Vanguard, the second largest ETF issuer, pulled out of the net zero climate effort in December, an investment industry initiative to tackle climate change. 

In another telling example, Hypatia Capital launched in January the Hypatia Women CEO ETF (WCEO), bringing a fund to market that specifically focuses on the performance of U.S. public companies with female CEOs. While gender diversity on boards and in executive ranks is a high-profile governance issue, neither of the funds were tagged with an ESG label.

“Now, we believe that ESG in general is an overlay concept,” said Patricia Lizarraga, managing partner of Hypatia Capital, during an Exchange Traded Fridays podcast in March. “We are not picking our stocks for E, for S or for G. We are saying that women CEOs outperform.” 

To be sure, ESG remains a focus for firms as they launch funds. More than a quarter of respondents said they would be most keen to launch a fund with “broad consideration of ESG issues” as compared to any other theme, according to a recent HSBC ESG Sentiment Survey. More than a third of the 422 individuals surveyed also indicated that ESG would be mainstream in a decade.

In the first half of 2022, the number of ESG-labeled mutual funds and ETFs jumped 23%, according to a December report by Cerulli Associates.

“Recent political pressure has not deterred most firms,” said Michele Giuditta, Cerulli’s director of institutional practice, in an interview with in December. “Managers are committed to ESG, and I don’t think this is going to change their plans.”

Underperformance Weighs on Investors  

The underperformance of ESG has also added to the segment’s woes. The funds, which can charge a heftier expense ratio but carry many of the same investments as benchmark index counterparts, is contributing to the problem, said Mark Neuman, CIO of Constrained Capital.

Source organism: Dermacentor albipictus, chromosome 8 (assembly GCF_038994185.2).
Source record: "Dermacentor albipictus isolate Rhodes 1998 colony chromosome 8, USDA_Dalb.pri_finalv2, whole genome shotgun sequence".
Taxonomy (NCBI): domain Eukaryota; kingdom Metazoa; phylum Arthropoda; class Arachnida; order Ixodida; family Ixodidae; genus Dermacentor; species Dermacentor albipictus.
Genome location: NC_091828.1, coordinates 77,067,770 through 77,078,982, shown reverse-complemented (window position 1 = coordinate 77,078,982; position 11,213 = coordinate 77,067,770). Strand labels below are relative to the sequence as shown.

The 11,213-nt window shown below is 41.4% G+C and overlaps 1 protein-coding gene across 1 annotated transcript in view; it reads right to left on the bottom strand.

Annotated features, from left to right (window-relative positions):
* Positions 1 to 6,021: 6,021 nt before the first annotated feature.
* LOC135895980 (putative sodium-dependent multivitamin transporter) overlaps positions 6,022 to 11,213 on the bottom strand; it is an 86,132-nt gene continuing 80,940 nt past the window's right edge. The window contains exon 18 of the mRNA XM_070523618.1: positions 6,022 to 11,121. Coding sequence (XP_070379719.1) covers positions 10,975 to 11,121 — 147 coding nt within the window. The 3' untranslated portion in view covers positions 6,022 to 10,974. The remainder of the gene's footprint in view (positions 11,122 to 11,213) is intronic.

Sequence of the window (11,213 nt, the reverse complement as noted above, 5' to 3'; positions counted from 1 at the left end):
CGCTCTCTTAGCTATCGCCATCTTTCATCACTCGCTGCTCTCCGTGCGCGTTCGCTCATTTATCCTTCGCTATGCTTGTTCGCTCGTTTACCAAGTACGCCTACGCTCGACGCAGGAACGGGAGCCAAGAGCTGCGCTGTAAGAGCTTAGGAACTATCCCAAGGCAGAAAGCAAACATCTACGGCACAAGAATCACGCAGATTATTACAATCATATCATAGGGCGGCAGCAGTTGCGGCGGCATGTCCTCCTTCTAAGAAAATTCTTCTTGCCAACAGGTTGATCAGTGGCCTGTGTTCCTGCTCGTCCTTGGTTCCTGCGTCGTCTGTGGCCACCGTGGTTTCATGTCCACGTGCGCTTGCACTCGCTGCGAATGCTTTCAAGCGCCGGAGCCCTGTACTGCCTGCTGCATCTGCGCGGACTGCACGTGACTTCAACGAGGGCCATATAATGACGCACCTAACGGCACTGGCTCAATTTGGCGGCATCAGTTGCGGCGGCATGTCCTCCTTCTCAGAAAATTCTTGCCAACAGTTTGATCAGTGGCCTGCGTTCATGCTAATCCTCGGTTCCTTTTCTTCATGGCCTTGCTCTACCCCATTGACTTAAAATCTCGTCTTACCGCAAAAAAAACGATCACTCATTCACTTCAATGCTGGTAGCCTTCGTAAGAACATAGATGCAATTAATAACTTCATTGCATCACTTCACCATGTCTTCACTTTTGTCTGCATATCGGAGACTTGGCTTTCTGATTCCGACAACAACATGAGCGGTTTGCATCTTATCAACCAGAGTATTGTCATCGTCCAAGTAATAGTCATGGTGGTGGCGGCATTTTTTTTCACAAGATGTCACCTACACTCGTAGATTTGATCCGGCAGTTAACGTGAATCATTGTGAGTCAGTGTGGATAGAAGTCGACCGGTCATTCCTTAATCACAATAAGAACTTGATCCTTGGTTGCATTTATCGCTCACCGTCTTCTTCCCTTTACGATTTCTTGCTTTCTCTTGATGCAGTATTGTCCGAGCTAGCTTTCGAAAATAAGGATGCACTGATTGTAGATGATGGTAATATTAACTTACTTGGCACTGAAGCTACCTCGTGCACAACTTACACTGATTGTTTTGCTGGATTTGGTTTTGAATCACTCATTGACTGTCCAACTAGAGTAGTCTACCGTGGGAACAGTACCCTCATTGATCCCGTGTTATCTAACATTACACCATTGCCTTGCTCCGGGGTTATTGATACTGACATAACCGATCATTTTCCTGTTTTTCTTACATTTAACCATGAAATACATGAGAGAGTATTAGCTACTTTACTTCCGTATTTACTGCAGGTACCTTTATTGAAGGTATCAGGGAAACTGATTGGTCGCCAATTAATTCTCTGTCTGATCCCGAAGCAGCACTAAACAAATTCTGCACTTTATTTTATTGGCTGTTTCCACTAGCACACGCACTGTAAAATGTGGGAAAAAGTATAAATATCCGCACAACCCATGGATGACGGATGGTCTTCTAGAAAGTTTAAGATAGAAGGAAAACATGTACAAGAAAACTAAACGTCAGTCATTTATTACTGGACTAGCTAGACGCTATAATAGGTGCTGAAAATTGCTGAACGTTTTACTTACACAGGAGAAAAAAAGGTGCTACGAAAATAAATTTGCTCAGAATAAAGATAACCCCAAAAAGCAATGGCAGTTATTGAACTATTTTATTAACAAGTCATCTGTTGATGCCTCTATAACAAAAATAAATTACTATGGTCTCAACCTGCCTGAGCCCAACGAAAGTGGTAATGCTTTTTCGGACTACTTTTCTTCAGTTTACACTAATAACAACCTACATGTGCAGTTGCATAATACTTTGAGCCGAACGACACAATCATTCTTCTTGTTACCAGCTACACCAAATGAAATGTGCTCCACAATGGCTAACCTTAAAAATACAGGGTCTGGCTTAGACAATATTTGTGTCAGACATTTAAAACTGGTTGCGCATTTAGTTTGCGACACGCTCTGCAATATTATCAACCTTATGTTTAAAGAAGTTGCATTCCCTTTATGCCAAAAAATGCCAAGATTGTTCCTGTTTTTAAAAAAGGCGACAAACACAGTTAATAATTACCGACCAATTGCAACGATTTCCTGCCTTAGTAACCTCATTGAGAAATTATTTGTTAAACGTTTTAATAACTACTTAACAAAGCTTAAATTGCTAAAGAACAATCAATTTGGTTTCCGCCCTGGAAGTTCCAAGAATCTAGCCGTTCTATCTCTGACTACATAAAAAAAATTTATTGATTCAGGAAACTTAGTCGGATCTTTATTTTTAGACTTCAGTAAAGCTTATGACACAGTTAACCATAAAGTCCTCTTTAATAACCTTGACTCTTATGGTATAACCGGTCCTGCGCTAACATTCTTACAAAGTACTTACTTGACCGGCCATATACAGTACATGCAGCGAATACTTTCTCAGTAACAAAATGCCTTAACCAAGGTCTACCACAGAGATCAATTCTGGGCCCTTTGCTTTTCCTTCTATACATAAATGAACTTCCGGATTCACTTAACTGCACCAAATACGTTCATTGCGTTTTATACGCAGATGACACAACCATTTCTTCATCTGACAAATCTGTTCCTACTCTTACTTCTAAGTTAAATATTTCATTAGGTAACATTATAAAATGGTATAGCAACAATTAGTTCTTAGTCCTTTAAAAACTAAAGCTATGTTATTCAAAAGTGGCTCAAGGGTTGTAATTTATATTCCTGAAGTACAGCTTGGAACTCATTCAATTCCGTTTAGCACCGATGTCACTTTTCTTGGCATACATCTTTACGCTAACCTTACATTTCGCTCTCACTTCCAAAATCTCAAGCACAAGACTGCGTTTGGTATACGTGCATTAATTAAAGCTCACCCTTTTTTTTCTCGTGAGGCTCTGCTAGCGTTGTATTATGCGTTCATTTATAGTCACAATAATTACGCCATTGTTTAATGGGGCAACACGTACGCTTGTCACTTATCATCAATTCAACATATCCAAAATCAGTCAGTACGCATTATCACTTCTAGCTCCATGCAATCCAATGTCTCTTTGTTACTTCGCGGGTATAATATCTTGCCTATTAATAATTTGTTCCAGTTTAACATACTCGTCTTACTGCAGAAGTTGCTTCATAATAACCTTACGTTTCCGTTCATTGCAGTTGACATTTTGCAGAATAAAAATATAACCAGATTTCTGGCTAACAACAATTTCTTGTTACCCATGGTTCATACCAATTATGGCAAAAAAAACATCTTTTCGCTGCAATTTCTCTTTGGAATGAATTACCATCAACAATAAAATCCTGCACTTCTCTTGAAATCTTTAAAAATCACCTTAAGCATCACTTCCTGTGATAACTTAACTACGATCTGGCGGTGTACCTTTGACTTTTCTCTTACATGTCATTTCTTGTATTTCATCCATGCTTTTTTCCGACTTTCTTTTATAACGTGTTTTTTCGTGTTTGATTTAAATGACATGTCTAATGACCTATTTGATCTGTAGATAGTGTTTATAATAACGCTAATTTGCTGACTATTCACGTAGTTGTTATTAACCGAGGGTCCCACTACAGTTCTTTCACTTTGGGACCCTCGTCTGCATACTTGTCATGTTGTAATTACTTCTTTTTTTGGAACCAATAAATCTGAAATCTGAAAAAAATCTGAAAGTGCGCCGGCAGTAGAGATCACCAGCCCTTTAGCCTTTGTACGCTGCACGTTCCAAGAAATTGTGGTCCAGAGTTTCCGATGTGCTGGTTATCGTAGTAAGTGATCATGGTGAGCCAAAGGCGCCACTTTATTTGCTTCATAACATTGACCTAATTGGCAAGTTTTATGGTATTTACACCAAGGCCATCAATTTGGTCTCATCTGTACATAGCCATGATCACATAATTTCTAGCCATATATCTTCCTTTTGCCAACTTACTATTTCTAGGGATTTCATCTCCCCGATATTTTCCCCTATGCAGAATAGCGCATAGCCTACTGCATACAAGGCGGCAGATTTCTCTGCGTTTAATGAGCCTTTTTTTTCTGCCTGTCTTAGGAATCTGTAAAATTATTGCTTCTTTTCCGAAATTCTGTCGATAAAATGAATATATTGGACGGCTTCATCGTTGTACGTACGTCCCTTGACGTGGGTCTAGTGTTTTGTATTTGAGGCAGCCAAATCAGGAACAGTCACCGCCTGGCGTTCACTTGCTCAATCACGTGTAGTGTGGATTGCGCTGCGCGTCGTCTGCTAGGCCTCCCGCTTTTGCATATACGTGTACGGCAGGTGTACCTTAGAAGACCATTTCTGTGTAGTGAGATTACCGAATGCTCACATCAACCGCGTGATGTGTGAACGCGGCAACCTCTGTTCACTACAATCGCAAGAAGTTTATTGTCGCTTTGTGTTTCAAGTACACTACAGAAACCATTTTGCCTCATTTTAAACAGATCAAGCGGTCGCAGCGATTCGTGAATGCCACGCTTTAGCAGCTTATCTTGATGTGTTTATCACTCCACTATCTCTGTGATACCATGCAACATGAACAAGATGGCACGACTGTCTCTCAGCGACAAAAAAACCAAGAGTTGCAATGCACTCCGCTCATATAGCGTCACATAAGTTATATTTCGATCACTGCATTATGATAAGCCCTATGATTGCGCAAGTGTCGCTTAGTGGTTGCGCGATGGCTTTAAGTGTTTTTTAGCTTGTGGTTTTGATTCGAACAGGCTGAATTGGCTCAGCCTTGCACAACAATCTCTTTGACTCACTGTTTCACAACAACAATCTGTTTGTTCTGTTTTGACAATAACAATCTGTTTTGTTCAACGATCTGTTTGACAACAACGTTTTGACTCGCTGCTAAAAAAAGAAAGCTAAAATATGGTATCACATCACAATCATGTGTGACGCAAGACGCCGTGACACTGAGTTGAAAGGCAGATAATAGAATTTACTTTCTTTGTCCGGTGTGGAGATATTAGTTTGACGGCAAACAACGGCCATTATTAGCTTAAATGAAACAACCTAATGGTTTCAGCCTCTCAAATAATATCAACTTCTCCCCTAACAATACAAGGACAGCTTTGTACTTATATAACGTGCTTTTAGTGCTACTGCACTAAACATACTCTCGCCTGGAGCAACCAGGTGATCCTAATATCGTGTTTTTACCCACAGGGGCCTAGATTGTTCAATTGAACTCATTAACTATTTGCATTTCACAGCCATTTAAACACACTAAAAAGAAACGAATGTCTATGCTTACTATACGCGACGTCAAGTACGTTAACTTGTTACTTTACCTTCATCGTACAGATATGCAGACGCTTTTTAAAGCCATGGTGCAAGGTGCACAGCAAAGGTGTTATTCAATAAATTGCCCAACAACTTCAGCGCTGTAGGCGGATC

“What happens is, once returns go sour, people start to take notice,” he said in an interview with “Guaranteeing promises that everyone wins and nobody loses and everyone does better— that sounds like fantasyland, not like reality.”

Funds like ESGU and the second largest ESG index fund, the Vanguard ESG US Stock ETF (ESGV), have slightly underperformed the benchmark SPDR S&P 500 ETF Trust (SPY) in the trailing 30 days. The funds have dipped 0.8% and 0.7%, respectively, trailing SPY, which has slumped just 0.2% during the same period.

While the difference between the two may seem minimal, those lagging returns are weighing on investors hunting for returns amid whipsawing markets and bank runs, Neuman said.

And while some investors may choose to keep or add ESG products to their holdings in the future, they may not be the core of most portfolios moving forward, said Bloomberg’s Balchunas.

“There'll be a niche,” he said. “ESG ETFs will exist, but they’ll be fringe.” 


Contact Shubham Saharan at [email protected]        

Shubham Saharan is a markets reporter at Before joining the company, she reported for Bloomberg and the Financial Times. Saharan is a graduate of Barnard College of Columbia University.